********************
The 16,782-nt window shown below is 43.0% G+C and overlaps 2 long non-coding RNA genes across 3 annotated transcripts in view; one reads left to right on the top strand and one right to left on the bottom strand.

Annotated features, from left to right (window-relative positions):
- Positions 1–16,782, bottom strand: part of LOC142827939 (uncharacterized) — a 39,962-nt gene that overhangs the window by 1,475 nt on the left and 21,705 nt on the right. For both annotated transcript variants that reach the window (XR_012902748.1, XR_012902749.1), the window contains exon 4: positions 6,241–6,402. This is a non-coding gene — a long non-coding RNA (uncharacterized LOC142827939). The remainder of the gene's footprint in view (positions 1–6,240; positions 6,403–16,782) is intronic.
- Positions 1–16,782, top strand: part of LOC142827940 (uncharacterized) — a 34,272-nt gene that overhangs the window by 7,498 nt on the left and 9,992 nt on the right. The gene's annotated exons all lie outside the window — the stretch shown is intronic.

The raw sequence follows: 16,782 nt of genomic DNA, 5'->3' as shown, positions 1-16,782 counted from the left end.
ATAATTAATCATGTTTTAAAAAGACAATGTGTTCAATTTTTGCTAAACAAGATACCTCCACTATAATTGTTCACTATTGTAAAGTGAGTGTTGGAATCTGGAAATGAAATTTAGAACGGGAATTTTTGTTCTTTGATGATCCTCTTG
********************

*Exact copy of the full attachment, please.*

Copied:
The 16,782-nt window shown below is 43.0% G+C and overlaps 2 long non-coding RNA genes across 3 annotated transcripts in view; one reads left to right on the top strand and one right to left on the bottom strand.

Annotated features, from left to right (window-relative positions):
- Positions 1–16,782, bottom strand: part of LOC142827939 (uncharacterized) — a 39,962-nt gene that overhangs the window by 1,475 nt on the left and 21,705 nt on the right. For both annotated transcript variants that reach the window (XR_012902748.1, XR_012902749.1), the window contains exon 4: positions 6,241–6,402. This is a non-coding gene — a long non-coding RNA (uncharacterized LOC142827939). The remainder of the gene's footprint in view (positions 1–6,240; positions 6,403–16,782) is intronic.
- Positions 1–16,782, top strand: part of LOC142827940 (uncharacterized) — a 34,272-nt gene that overhangs the window by 7,498 nt on the left and 9,992 nt on the right. The gene's annotated exons all lie outside the window — the stretch shown is intronic.

The raw sequence follows: 16,782 nt of genomic DNA, 5'->3' as shown, positions 1-16,782 counted from the left end.
ATAATTAATCATGTTTTAAAAAGACAATGTGTTCAATTTTTGCTAAACAAGATACCTCCACTATAATTGTTCACTATTGTAAAGTGAGTGTTGGAATCTGGAAATGAAATTTAGAACGGGAATTTTTGTTCTTTGATGATCCTCTTG